Everybody is talking about Donald Trump, the master of political jujutsu. At this point he seems to the deeply-entrenched political and media classes like Kali, the Hindu goddess of destruction. All of their givens and conventional wisdoms are being cast to the winds. Trump doesn’t play by their rules and is prospering as a result. At least so far.
After I wrote those lines, I read on Politico this Limbaugh analysis which pretty much agrees with my reading of the situation:
RUSH: Okay, where are we on the situation here with Trump and the debate? So far Trump says he’s not showing up. He claims he’s not showing up because Megyn Kelly is going to continue to be a moderator. And if you believe that, I can give you substantive reasons. And it’s all in The Art of the Deal. Trump is not that hard to understand if you pay attention to him and read his books. In The Art of the Deal, one of the things that he makes a huge deal about is being able to know when to walk away and have the guts and the courage to do it.
Trump is so far outside the formula that has been established for American politics that people who are inside the formula can’t comprehend it. They don’t understand why somebody would want to venture so far outside it, because it is what it is, and there’s a ladder of success that you have to climb. And somebody challenging it like this in more ways than one, as Trump is doing, has just got everybody experiencing every kind of emotion you can: They’re angry, they are flabbergasted, they’re shocked, they’re stunned — and all of it because he’s leading.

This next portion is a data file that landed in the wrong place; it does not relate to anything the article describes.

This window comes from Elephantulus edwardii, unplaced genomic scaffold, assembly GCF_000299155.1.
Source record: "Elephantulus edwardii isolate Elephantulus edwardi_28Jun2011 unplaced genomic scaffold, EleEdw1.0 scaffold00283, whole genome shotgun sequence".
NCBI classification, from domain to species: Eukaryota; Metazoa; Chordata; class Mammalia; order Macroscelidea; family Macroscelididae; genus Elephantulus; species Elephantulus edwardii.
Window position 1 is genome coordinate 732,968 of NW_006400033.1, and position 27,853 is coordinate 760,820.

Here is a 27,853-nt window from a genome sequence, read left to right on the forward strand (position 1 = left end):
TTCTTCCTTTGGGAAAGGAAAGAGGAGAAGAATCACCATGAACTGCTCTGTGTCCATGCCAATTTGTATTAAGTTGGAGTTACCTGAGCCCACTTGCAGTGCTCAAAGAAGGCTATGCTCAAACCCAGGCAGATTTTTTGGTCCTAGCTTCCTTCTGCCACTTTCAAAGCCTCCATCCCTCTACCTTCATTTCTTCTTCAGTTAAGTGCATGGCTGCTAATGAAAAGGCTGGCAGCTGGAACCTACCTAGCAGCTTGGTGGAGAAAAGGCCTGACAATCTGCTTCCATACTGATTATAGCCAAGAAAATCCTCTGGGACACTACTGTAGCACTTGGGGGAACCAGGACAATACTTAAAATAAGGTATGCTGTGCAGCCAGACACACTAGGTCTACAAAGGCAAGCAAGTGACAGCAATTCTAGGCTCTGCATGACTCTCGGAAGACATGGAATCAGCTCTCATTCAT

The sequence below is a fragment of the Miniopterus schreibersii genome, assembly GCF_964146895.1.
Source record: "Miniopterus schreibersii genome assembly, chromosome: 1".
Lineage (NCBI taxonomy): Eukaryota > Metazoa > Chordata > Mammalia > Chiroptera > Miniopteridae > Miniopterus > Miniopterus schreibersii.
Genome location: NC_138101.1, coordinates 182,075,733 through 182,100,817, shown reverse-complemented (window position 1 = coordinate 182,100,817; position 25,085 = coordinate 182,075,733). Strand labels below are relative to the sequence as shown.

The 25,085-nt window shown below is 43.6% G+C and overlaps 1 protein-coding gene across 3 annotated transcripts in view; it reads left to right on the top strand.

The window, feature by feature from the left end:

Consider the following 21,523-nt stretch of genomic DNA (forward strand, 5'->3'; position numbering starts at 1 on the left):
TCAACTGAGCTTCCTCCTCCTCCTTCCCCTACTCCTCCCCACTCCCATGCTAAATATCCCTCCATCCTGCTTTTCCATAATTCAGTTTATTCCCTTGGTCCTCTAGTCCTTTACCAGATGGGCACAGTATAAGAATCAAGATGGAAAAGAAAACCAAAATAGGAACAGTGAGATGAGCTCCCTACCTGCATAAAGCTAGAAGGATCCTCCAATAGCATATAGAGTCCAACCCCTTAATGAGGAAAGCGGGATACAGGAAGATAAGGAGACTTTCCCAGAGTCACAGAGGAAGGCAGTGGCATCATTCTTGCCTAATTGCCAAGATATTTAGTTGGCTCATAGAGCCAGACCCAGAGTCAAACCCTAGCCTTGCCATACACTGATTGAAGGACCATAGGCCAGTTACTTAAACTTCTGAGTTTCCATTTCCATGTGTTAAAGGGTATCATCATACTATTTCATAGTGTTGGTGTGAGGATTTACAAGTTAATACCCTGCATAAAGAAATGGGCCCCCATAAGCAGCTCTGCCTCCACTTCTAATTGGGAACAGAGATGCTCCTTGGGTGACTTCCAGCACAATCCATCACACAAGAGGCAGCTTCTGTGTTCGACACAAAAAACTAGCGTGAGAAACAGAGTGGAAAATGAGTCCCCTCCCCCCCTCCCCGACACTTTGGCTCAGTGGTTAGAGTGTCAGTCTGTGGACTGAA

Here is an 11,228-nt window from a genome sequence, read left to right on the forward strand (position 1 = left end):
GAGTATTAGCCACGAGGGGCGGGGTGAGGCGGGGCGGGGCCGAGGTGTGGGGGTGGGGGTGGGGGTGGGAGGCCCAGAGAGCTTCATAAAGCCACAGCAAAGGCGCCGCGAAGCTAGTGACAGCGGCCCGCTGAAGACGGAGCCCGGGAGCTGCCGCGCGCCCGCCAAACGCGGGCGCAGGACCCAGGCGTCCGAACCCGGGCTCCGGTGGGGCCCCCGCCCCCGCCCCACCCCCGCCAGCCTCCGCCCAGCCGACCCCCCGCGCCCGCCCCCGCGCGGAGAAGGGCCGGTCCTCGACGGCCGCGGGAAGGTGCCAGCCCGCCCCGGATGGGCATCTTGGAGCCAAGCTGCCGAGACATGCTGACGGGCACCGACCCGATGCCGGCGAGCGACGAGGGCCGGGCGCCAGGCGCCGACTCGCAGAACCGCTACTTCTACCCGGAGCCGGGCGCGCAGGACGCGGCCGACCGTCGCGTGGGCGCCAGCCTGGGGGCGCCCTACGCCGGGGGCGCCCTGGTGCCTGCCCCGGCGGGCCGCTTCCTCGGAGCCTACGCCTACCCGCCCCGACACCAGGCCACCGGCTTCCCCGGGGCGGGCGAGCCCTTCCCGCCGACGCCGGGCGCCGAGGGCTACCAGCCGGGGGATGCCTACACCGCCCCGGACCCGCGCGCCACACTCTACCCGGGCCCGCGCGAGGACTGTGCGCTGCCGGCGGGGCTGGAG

Everything he’s doing goes against the book. Everything that any analyst or consultant or professional would tell you not to do, Donald Trump is doing it, and he’s leading the pack. This creates its own set of emotions and feelings and thoughts that run from person to person. Now, the political business, if you want to look at it that way, is like any other business. It has its people who are considered the elites in it — and like any business, they hate outsiders. They don’t want outsiders just storming in trying to take over, and much less succeeding at it.